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BREAKING: Evidence in Memo Outlining Insane Conspiracy Theory Less Than Compelling



Inside the Trump administration, sources who’ve been briefed on the Nunes memo expect it will be underwhelming and not the “slam dunk” document it’s been hyped up to be.

What we’re hearing: There is much more skepticism inside the administration than has been previously reported about the value of releasing the memo, according to sources familiar with the administration discussions.

Be smart: Trump still wants to release the memo. But there are a number of people in the White House who are fairly underwhelmed, and there’s internal anxiety about whether it’s worth angering the FBI director and intelligence community by releasing this information.

They figured this out too late, but obviously it was better to have a SECRET MEMO that one could pretend plainly had ironclad evidence of pervasive anti-Trump bias in the FBI rather than actually releasing the thing and revealing it to be moronic ramblings of rank buffoons.

Besides, one of our commenters has composed a brief drama that explains what really happened:

Time: Summer, 2016, getting towards fall. Midafternoon.

Scene: a quiet cocktail bar just blocks away from FBI headquarters. In the booth at the back sits ROBERT MUELLER, looking very square-chinned and full of integrity. He is drinking something non-alcoholic, with an air of patriotism.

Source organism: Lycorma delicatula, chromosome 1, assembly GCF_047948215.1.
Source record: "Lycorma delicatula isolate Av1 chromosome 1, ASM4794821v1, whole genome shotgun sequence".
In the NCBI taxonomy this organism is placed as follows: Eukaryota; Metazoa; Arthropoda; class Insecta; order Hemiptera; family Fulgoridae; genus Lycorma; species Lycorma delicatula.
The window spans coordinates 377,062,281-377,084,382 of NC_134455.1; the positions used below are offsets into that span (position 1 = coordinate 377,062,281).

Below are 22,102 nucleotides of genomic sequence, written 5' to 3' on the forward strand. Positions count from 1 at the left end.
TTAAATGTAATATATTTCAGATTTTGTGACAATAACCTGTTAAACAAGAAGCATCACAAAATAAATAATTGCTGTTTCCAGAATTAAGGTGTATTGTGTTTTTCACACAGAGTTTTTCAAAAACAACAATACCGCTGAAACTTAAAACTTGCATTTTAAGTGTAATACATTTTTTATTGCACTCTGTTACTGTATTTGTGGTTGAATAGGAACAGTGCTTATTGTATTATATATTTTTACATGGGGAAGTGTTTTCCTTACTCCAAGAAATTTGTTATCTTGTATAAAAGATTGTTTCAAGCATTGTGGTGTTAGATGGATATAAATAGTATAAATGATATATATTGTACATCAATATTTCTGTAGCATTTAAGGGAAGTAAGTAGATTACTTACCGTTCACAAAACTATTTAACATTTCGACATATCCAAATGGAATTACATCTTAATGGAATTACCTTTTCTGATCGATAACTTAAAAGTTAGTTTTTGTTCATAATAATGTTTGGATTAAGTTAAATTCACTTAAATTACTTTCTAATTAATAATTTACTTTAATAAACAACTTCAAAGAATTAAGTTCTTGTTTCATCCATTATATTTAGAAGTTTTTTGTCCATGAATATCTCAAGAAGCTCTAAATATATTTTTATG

In walks JAMES COMEY. He is trying to look inconspicuous, which is difficult as he is approximately seven foot three inches tall and had miscalculated as to how well his suit will match the drinking establishment’s draperies. He’s been spotted! He smiles and strides forth to MUELLER’s booth, hand outstretched.

COMEY: Bobbers! How’s the private sector treating you?

MUELLER: Frankly, it’s tedious, Jimbo. I miss the excitement. Even just a grand jury to call my own. How are you liking my old job?

COMEY: It’s good, but it’s a little constraining. So many rules and expectations. Sometimes I wish someone would fire me, preferably in a way that really muddles the issues and distracts from any wild improprieties I might first engage in to amuse myself.

MUELLER: Funny you should say that. I’ve got a hankering to be a Special Counsel, and I’ve got a bit of a plan. But, first, have you met Agent Strzok?

All the pieces of the puzzle are now in place!

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